The Internet of Things – A Marketing Tool
“The Internet of Things” is destined to change our lives and how all the physical things within it work, if you listen to all the buzz. According to general consensus, every device will soon be connected to the Internet. Apparently, this is meant to increase our productivity, provide more efficient transport and reduce our energy requirements. This is true if the technology is used for good and not evil.
Even though we haven’t reached the point where our fridges are ordering us another pint of milk yet, the phenomenon is ready to take off. The UK government recently announced it will double its current spending levels by an extra £45m on developing internet of things technology. According to an Ovum prediction, the number of global machine-to-machine connections will reach 360.9m in 2018. As more everyday devices become connected to the internet and tracked, so too will data volumes increase. How can marketers use the data to enhance the performance of their business and where should the boundaries be?
When the “Internet of Things” really takes hold, we could measure, collect and analyse an endless assortment of behavioural statistics. In theory, the compilation of and relationships between all this data could revolutionise the way products and services are marketed. The challenge for companies involved in the entire process of selling, delivering and monitoring the product, are related to their commitment to data security. Information should only be disclosed to a third party with the explicit consent of the monitored party.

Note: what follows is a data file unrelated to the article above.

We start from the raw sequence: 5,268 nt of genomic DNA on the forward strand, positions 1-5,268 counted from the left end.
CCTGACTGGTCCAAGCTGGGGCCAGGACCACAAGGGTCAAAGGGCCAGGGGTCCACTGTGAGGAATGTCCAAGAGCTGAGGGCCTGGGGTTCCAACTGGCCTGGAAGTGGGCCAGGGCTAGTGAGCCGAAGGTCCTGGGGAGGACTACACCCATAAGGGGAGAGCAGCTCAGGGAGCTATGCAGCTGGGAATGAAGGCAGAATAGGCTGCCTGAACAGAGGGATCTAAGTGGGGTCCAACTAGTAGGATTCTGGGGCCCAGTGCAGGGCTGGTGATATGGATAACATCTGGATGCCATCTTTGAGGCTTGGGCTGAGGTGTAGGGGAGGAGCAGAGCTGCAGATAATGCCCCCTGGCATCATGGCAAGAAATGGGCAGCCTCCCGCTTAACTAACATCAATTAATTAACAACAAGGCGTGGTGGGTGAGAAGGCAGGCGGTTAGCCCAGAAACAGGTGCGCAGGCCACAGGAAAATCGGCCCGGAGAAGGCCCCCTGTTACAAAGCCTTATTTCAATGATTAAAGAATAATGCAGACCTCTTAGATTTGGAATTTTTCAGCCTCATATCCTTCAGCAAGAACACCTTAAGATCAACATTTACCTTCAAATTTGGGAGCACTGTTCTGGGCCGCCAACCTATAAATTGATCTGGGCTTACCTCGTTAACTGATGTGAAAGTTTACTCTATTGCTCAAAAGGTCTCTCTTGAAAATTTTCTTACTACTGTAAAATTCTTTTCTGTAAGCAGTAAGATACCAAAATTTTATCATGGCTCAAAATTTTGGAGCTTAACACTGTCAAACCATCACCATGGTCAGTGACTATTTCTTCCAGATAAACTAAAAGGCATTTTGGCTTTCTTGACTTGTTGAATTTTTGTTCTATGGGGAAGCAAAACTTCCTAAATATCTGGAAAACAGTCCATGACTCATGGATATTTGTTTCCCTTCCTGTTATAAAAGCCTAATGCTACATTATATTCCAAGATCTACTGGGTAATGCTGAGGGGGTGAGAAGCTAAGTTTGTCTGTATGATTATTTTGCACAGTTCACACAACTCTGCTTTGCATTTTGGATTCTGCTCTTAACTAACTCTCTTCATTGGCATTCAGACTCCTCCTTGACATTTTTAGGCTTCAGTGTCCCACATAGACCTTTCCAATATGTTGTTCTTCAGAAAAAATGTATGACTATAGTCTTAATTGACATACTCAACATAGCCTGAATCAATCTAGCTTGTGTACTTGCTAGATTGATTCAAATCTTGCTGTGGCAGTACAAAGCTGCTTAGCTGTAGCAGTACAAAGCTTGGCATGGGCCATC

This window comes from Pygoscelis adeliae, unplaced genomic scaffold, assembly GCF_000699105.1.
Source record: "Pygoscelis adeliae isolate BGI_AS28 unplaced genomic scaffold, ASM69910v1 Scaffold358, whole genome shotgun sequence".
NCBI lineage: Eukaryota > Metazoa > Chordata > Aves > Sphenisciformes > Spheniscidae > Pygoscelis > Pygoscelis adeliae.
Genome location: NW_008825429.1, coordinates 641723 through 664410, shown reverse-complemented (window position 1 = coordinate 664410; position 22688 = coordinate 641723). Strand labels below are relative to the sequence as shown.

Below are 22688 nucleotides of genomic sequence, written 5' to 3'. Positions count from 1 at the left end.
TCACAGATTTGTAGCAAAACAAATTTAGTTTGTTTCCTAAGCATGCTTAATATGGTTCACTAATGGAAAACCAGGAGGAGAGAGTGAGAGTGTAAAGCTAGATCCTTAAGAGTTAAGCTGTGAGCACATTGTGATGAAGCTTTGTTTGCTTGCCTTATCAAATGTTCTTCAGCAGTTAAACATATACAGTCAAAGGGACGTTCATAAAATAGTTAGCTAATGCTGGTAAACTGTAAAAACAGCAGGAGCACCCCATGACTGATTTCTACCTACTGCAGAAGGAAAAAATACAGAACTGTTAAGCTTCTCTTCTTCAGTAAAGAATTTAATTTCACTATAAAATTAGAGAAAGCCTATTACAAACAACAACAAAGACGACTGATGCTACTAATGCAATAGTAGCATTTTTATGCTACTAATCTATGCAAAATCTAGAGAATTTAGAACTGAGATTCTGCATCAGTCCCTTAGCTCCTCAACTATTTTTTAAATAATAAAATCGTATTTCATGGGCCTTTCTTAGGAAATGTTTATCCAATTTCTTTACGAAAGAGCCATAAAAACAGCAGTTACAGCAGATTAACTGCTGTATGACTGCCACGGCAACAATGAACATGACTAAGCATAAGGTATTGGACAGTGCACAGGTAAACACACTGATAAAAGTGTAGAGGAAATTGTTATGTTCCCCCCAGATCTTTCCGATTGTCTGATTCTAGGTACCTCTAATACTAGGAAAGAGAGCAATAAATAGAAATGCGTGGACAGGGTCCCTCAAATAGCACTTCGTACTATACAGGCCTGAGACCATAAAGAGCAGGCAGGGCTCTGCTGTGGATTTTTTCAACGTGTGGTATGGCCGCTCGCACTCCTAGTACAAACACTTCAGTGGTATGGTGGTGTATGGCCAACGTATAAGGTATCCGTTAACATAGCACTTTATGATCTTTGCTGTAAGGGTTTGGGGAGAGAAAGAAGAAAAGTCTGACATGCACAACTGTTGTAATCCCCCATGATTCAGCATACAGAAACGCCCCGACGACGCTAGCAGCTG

It might seem like a counter-intuitive marketing strategy to omit the identity of the individuals but aggregation and anonymity could be the solution for marketers. Customers will be more comfortable to share their information if it is used to only represent a demographic and not them specifically. Companies can only, monitor, store and sell data legally without the consent of the individual(s) if the individual(s) identity remains hidden. They are breaking Australian privacy laws otherwise.
Mobile phone network operators are using passive anonymous geolocation techniques currently. They are using existing data to better predict peak periods and future network expansion opportunities. Instead of the data being rejected after it has finished its primary function, operators are logging the data. The data can also be used by independent third party organisations, for instance, to test call dropout rates.
The information collected presents numerous opportunities to marketers. Australian shop and billboard owners can monitor foot traffic near their properties. They then segment the data by relevance so they can easily define where their target market has originated and its next destination. Another use for this type of data collection is to measure the reactions of people to a particular situation. Local organisations can use the data to compile a profile. An example of where this may be used is with crowed control during an emergency.
People need to be reassured that the “Internet of Things” will not create a Big Brother society. The answer lies in aggregation and anonymity. By following these principles, marketers can gain great insight into our everyday behaviours and still respect our privacy.